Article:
Chile ’73: The Most Dangerous (War)game

 

c73 tbp cover

Tiny Battles sends out a short piece on their experience of playing Chile ’73 after I handed it in… one of their playtesters was felled by a heart attack during play! He recovered, though.

In an interesting aside, the design of the game’s cover is based on the layout of El Mercurio, Santiago’s main daily newspaper. I like little arty touches like that.

(Web version at link below)

https://gem.godaddy.com/p/add90c?fe=1&pact=38341-144918937-10719805120-f5de019cec6b1b6615b5feaefcd657b3d7d67b13

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Chile ’73: first review!

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Over at SP’s Projects Blog, “Pete” (I don’t know his name but he comments here frequently) writes about his purchase and play-through of a PnP copy of Chile ’73 with his friend Paul.

He enjoyed himself quite a bit!

Thanks Pete!

https://spprojectblog.wordpress.com/2018/03/09/chile-73/

By the way, the game now has a Boardgamegeek.com entry so you can see some pictures and see what other Geeklists and things it is involved in.

https://boardgamegeek.com/boardgame/247195/chile-73

One thing I have posted over there already, and make available here now, is a one-page expanded sequence of play that summarizes the rules. Help yourself:

CL73 expanded sequence 8mar

Chile ’73 – Out Now!

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image: Tiny Battle Publishing

SURPRISE!

Like a column of trucks and jeeps arriving in the middle of the night, disgorging teams of infantry who fan out and begin arresting Cabinet ministers, my latest game Chile ’73 is upon us!

From Tiny Battle Publishing, in the familiar folio format, comes my latest game (though I had designed it some time ago) on “the other 9/11” … the coup d’etat of September 11, 1973 that overthrew Salvador Allende and established Augusto Pinochet as the leader of the military junta that would rule Chile for a generation.

The ad copy by TBP’s imaginative writers runs thusly:

Coup d’etats are a messy business. Far from carefully orchestrated military precision, when various factions of a populace overthrow a government (especially when they did so before the age of internet), operations are strung together in secrecy, with limited communication between even likeminded factions. Veteran game designer Brian Train’s brand new thriller of a game, Chile ’73, brings the secrecy, the suspense, and then the all-out battle of the coup to your game table. In the first portion of the game, two to four players plot secretly to carry out their own plans to gain or maintain rule of Chile, plotting and scrambling to position their forces to best advantage. Once the coup begins, the entire game shifts to open warfare. Loyalties are revealed, and players battle to the finish.

Civilian and paramilitary units face off against military ground forces, aided by tactical air units and transport aircraft. Do you have what it takes to elevate your cause to supremacy?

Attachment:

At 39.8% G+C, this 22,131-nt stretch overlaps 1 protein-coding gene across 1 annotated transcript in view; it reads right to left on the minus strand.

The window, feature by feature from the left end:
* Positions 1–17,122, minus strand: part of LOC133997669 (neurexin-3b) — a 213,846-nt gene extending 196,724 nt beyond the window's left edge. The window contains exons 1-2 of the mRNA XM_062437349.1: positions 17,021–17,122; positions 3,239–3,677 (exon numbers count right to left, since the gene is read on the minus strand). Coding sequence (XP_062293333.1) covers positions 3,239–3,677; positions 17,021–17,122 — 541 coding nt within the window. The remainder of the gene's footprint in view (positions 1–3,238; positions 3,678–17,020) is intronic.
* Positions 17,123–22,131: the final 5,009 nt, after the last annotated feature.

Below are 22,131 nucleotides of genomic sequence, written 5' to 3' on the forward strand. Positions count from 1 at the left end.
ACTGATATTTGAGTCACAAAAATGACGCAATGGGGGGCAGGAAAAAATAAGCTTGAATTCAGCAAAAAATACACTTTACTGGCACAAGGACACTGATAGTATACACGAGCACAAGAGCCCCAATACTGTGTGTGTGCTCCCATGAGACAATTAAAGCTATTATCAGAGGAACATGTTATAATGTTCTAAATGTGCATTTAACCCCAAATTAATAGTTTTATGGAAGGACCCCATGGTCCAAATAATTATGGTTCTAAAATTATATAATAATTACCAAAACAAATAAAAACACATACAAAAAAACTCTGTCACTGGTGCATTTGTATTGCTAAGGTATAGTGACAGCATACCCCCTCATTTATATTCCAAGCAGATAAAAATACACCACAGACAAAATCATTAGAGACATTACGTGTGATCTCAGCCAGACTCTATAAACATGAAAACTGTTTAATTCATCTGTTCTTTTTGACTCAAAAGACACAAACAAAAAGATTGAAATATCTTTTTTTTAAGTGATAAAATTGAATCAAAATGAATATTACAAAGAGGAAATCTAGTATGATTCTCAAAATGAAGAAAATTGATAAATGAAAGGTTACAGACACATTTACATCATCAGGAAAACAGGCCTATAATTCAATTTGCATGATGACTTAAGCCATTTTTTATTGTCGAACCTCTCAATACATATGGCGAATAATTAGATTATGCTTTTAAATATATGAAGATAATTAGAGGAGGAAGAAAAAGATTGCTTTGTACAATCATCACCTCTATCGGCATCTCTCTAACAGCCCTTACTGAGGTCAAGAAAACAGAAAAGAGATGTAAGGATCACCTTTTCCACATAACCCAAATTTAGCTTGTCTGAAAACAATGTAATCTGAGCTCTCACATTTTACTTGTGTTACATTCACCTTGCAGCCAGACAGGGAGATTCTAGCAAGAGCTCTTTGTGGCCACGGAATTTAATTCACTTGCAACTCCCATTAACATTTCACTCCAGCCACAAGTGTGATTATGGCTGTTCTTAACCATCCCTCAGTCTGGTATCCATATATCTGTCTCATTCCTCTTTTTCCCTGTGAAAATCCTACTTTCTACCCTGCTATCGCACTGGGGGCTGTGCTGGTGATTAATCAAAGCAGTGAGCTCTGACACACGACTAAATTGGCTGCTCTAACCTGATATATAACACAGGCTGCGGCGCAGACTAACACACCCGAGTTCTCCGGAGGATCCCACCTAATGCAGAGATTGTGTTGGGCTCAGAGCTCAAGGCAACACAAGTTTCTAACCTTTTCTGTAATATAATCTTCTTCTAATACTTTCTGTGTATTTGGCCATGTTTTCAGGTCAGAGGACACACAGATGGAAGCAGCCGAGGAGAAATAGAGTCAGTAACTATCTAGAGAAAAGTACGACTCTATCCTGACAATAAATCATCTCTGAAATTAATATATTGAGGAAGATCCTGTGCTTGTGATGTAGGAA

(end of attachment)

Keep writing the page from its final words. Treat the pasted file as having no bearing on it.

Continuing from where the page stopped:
Chile ’73 includes:

44 Big, Beautiful, Glossy 1″ Unit Counters
43 Control Chits
18 Action Chits
One Colorful 18″ x 12″ Map
One 12-Page Full-Color Rulebook
One Handy Tactical Plastic Zippered Bag
Game Designer: Brian Train
Game Art: Jose Ramon Faura
Players: Two to Four
Duration: 45 to 90 Minutes
Complexity: Medium-Low

Anyway, here’s the important part: the link to buy!

https://tinybattlepublishing.com/products/chile-73

(physical product, $19.99 – down from $22.99)

http://www.wargamevault.com/product/235664/Chile-73

(Print and Play version, $6.99 – down from $8.99)

[ETA] The game now has a BGG entry, too:

https://boardgamegeek.com/boardgame/247195/chile-73

 

c73 mapsnipbig

Close-up of map and counters. image: Tiny Battle Publishing

The map and counter art is by Jose Ramon Faura, who also did the art for my games Ukrainian Crisis and The Little War.  Definitely a cut above what I handed in to TBP.

Also, when I originally submitted the game it had 88 counters, to use half of the 176-counter 5/8″ countersheet die TBP often uses. But when the company people played it they thought it would benefit from their larger 1″ counter die. The way that die is laid out let them add seven extra units to the mix, so the game is playable by an even greater number of players – you really aren’t limited to four, technically there is no upper limit and the more the merrier (but there are still only 43 units to command).

This game uses a drastic revision and redevelopment of the system used in one of my first game designs, Power Play from 1991. I’ve always been interested in coups d’etat as a subject for wargames, and it’s a topic that has been touched on only rarely. See this post I wrote for Rex Brynen’s blog Paxsims on the genre:

https://paxsims.wordpress.com/2011/12/08/gaming-military-coups/

My original inspiration for the original game was the 1978 film Power Play, featuring Peter O’Toole, David Hemmings and some familiar faces from Canadian movies and TV as officers plotting a coup in an unnamed country. Donald Pleasence fittingly played the head of the secret police.

Yeah, I should have picked a better title for my original game… but Chile ’73  is the game I said I was planning to design in the final paragraph of that Paxsims  article, featuring multiplayer play, hidden information, and hidden agendas… and now you can have it.